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teaching tips (for a teacher)

Discussion in 'General Instruction [BG]' started by dirtgroove, Dec 1, 2005.


  1. dirtgroove

    dirtgroove

    Jan 10, 2003
    Taipei, Taiwan
    I've been asked by a group of students in my high school to "teach" them to play bass. :help:

    I'm not a musician in a professional sense. Some of the players I hear on this site, barely out of their teens blow me well and truly out of the water. I know my own my own short comings- My knowledge of musical theory is basic, my sight reading skills is clumsy, my technique is pretty sloppy.... ...I could go on for days- but I get by.
    In short I'm just a battle hardened weekend warrior- with a passion for holding down the low end.

    A bunch of my students asked me if I'd "teach" them to play bass. I'll be doing it for free- because I enjoy spending time with the kids, and because they asked me how to become good enough to gig.

    All I can do is teach time what i know, a few techniques that I've been taught and the few tricks I've learned along the way. I don't want to bore them senseless with too much time talking instead of playing- but some kind of a musical grounding for them would be good.

    I'm asking for any pointers, hints or ideas to keep it either interesting, educational or fun. I may have up to a dozen kids in the same hour. Where should I start?
     
  2. JimmyM

    JimmyM Supporting Member

    Apr 11, 2005
    Apopka, FL
    Endorsing: Ampeg Amps, EMG Pickups
    I wouldn't try for much more than a general overview. Teach them a few scales, how to construct scales, basic music reading, maybe a few simple lines of songs they like, etc. With a group of kids like that, they're all going to take to it at differing speeds, and a general overview is about the best you can hope to impart.
     
  3. neilG

    neilG

    Jun 15, 2003
    Ventura, CA
    I would just have them all get copies of a basic method like the Hal Leonard series and guide them through it, adding your own stuff as you see fit. No matter what, you'll always be ahead of them, and if your own skills improve in the process, so much the better. Have fun!
     
  4. teachbass

    teachbass

    Dec 13, 2004
    Ed's book is awesome.
    I was in the middle of writing a bass method when his came out.
    It is the best out there by far in my opinion. Way to go Ed!

    Show them some easy songs that they can recognize the bass line from and get them to play together as much as possible.

    It is always worth taking a few lessons from the most respected bass teacher in town to get an idea how to play and teach better.

    Just my quick 2 cents.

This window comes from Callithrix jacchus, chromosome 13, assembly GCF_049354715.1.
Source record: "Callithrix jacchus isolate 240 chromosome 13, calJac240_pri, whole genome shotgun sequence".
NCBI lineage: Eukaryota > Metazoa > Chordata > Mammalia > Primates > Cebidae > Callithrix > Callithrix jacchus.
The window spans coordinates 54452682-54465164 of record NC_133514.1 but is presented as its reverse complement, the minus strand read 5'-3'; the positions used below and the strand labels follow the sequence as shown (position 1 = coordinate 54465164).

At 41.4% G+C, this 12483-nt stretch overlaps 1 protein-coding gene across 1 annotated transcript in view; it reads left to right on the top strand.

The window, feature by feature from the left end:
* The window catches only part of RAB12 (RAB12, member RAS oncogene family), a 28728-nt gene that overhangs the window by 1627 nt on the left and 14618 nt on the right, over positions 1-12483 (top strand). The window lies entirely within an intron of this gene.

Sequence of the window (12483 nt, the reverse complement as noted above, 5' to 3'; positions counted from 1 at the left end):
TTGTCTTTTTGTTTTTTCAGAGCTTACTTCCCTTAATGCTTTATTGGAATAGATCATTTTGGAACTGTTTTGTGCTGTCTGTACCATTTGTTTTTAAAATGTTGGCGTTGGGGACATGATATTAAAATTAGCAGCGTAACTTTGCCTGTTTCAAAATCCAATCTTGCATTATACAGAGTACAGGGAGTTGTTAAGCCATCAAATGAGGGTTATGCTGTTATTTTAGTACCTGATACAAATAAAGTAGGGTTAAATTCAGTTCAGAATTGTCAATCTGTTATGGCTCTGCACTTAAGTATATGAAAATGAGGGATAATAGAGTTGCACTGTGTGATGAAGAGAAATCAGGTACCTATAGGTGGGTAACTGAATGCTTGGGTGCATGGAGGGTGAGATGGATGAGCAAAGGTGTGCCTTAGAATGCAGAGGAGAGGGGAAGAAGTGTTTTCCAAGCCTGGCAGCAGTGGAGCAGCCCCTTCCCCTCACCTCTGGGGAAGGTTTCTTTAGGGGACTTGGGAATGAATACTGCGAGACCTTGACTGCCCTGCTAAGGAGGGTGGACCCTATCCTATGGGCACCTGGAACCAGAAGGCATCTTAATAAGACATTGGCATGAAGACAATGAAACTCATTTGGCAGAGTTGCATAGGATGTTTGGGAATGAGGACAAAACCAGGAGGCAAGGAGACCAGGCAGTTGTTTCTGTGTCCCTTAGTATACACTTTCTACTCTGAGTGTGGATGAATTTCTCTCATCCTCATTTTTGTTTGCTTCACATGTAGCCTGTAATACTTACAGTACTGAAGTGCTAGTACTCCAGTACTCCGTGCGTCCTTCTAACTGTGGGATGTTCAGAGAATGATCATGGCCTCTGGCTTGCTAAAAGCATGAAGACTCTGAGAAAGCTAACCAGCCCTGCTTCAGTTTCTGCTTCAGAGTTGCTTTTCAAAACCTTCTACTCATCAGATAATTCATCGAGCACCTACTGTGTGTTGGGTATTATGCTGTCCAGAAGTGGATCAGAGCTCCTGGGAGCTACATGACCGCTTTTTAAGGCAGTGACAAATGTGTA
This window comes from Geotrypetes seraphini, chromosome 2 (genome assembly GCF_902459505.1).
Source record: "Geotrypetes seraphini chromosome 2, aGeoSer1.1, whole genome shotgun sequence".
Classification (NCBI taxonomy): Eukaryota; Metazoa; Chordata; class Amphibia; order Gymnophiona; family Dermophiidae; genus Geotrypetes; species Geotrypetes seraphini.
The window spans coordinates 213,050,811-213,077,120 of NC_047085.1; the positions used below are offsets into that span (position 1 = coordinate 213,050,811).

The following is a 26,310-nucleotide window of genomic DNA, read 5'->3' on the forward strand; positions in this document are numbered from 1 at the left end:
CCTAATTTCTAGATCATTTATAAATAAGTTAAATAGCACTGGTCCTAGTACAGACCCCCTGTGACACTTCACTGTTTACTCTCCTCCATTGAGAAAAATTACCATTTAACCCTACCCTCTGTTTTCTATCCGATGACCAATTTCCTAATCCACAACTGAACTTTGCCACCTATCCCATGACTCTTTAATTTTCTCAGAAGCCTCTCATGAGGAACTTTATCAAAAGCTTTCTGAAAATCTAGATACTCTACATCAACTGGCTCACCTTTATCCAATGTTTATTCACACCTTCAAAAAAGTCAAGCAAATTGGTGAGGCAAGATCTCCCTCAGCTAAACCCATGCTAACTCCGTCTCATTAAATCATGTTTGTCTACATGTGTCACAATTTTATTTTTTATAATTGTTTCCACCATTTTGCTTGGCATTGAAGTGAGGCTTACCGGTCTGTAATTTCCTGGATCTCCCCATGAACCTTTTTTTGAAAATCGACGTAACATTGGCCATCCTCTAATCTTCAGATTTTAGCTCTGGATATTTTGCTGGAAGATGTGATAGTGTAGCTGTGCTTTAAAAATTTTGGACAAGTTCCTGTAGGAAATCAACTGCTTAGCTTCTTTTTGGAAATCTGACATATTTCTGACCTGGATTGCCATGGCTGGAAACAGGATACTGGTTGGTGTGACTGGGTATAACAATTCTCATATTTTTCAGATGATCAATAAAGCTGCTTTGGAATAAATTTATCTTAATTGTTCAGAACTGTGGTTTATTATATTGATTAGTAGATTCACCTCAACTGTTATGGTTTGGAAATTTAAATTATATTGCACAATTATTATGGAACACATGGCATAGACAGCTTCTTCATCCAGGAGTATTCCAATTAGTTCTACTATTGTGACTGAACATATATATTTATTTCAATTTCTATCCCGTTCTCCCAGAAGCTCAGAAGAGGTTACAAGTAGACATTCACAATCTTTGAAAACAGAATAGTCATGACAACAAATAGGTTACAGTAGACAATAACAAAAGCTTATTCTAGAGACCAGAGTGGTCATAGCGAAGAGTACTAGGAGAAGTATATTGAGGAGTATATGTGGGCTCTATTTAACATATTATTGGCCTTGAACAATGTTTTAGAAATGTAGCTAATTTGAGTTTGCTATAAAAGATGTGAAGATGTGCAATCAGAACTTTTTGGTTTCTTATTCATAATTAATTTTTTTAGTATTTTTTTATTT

Glen
     
  5. edfriedland

    edfriedland Supporting Member

    Sep 14, 2003
    Austin, TX
    Thanks for the recommendation!

    Make sure you make them do simple things like being able to play consistent 8th notes to a click. You'd be surprised how many people have trouble with that!
     
  6. bannedwit

    bannedwit

    May 9, 2005
    Buffalo, NY
    Timing.....

    Make sure you got or have them buy a metronome and play to that. I had such an issue but got around it by jumping in a band asap and working with a drummer. I need to practice with one more though.

    you will be suprised how much stuff with really click on your end by explaining things to others. I used to teach karate and I couldn't beleive how things came around when I taught it. You will actually benefit from doing this i think.
     
  7. Correlli

    Correlli

    Apr 2, 2004
    New Zealand
    I read a quote a while ago that said "complexity is just layers of simplicity". having a firm understanding of the basics is a real advantage.
     
  8. westland

    westland

    Oct 8, 2004
    Hong Kong
    +1

    I've been teaching most of my life (not music, though I think the principles of good teaching are universal) and if there is one great challenge, it is to find each 'simple' layer and present it lucidly, showing how that layer relates to all the others. You need to take what you know (and find out what you don't, but need to teach); organize it into a stepwise progression of concepts and practice; and provide practical application (practice, jamming, etc.). Structure and communication are your overriding objectives in preparation. And always make sure that are sensitive to whether your students are picking up what you are saying. For fun, try to get students to play together (I think this should work ... as I noted, I'm not a music teacher, but this seems like it would be fun)
     
  9. eots

    eots

    Dec 18, 2004
    Morris, IL.
    Getting new students to maintain their interest is key to their learning. Teach them individually and as a class. Have each one learn their own song, one that is fairly easy so they can make claim as to knowing how to play something. This will keep their interest peaked.
    Then work towards a recital where they can 'perform' in front of the others. This will get them to practice perfection so they may be nervous but will want to have a good showing in front of their peers.
    As a group, go through a few scales (major/minor in a few keys) and show them how songs use them so they understand their relevence.
    Get youself a metronome or better yet, a drum machine to aid in tempo and finding a groove.
    If you play guitar, play a melody that they can support on their bass so as to feel important in the making of song.